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Health: Stressed or anxious? Don’t worry… be appy

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Digital healthcare can revolutionise the way patients are treated, and it is becoming increasingly popular with people seeking to tackle their ailments with online apps for everything from arthritis to anxiety.

But with experts saying there are around 350,000 health apps out there and claiming only 20% meet safety standards, how can users be sure of having the right app for the right illness and that it will help?

For those with mental health issues, trying to find the perfect tool to treat their specific condition within the plethora of possibilities is overwhelming. Which is safe? Which is effective? Which best protects personal data? And how can you be sure it does what it claims?

Aberdeen-based psychologist Dr Emma Hepburn warns that it is “a minefield” and the wrong choice may not only result in a lack of improvement, it can lead to despondency and, in extreme cases, harm. So, it’s crucial to get it right.

Dr Hepburn, who works with NHS staff and is the author of self-help book A Toolkit for Emotions: 45 Ways to Feel Better, tells P.S: “Navigating the whole arena of mental health apps is very difficult. There is so much choice that it is hard to work out which ones are good, which ones are evidence based and how to use them. It is really confusing.”

User ratings are not always reliable, she said because perceived benefits may not be accurate, could be biased or even false, with some users encouraging family and friends to give positive reviews.

“It is crucial the apps you choose are based on sound psychological and health-related principles. Then it is about finding one that works for you but is also about good quality, how your data is used and the usability of the app.”

Dr Hepburn cited ScienceDirect, an online source for journals and articles on scientific, technical and medical research, which carried a piece on health apps. She said it found some “provided incorrect information on diagnostic terms and incorrect advice on what to do which was not based on evidence.”

The psychologist told P.S: “This will not help you. It could lead to despondency in some cases, or it can be actively unhelpful, making you feel worse or even exacerbating your condition.”

Titled “Smartphone apps for the treatment of mental health conditions: status and considerations”, the article warned: “While research trials incorporate established protocols for managing risk and safety as part of their duty of care, the monitoring of (and response to) safety concerns may be less consistently implemented within publicly available apps.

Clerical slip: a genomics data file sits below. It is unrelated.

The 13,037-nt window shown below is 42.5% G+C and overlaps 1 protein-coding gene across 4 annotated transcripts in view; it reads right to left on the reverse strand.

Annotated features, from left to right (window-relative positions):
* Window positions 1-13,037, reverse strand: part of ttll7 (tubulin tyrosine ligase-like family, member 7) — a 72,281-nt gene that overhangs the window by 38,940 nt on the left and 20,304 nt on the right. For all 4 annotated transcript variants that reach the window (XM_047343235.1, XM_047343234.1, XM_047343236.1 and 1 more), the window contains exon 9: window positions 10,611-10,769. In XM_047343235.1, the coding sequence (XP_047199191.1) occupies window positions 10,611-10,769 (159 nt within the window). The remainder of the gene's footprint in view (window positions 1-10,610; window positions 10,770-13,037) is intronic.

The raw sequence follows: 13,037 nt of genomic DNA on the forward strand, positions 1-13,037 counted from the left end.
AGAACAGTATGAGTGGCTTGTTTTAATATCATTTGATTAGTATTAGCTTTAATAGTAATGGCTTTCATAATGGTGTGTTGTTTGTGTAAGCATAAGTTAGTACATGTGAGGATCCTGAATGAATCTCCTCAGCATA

“Inaccurate app content can also pose safety concerns. Content reviews of mental health apps report that apps developed by non-researcher and non-clinician teams do not strongly follow evidence-based guidelines and can, in rare instances, include unsafe information.”

Dr Hepburn said: “There are some apps which are very well evidence based and recommended under clinical guidelines laid down by the Scottish Intercollegiate Guidelines Network (SIGN) and National Institute for Clinical Excellence (NICE) in England.

“One of the apps recommended under NICE is Sleepio, and I recommend it to my patients too. It was developed and researched by healthcare experts and has the best clinical evidence to show it works with sleep difficulties. I also recommend Mindshift CBT, Worry Tree and Catch It (Focus On Thoughts) which are quality checked by clinicians.”

She said NHS Scotland recommended mental health apps can be found on its website, linked to its pages on specific conditions. Help is also available from Orcha (the Organisation for the Review of Care and Health Apps).

Founded by clinicians, it has assessed more than 17,000 apps and has a 100-strong team in the UK and the US. Dr Hepburn said: “Orcha rates apps on various criteria, such as if they work, whether they are evidence-based and clinician approved, and also on data. You can see which they rate as the best apps and those that are not recommended. You have to be a member, but it is free.

“The American non-profit PsyberGuide has an online consumer guide for digital mental health products and apps and rates them according to credibility, transparency, research base, and what it is targeting and its support and useability. These are the places to check that the apps you are using are right for you. These websites also help you find apps for specific conditions.”

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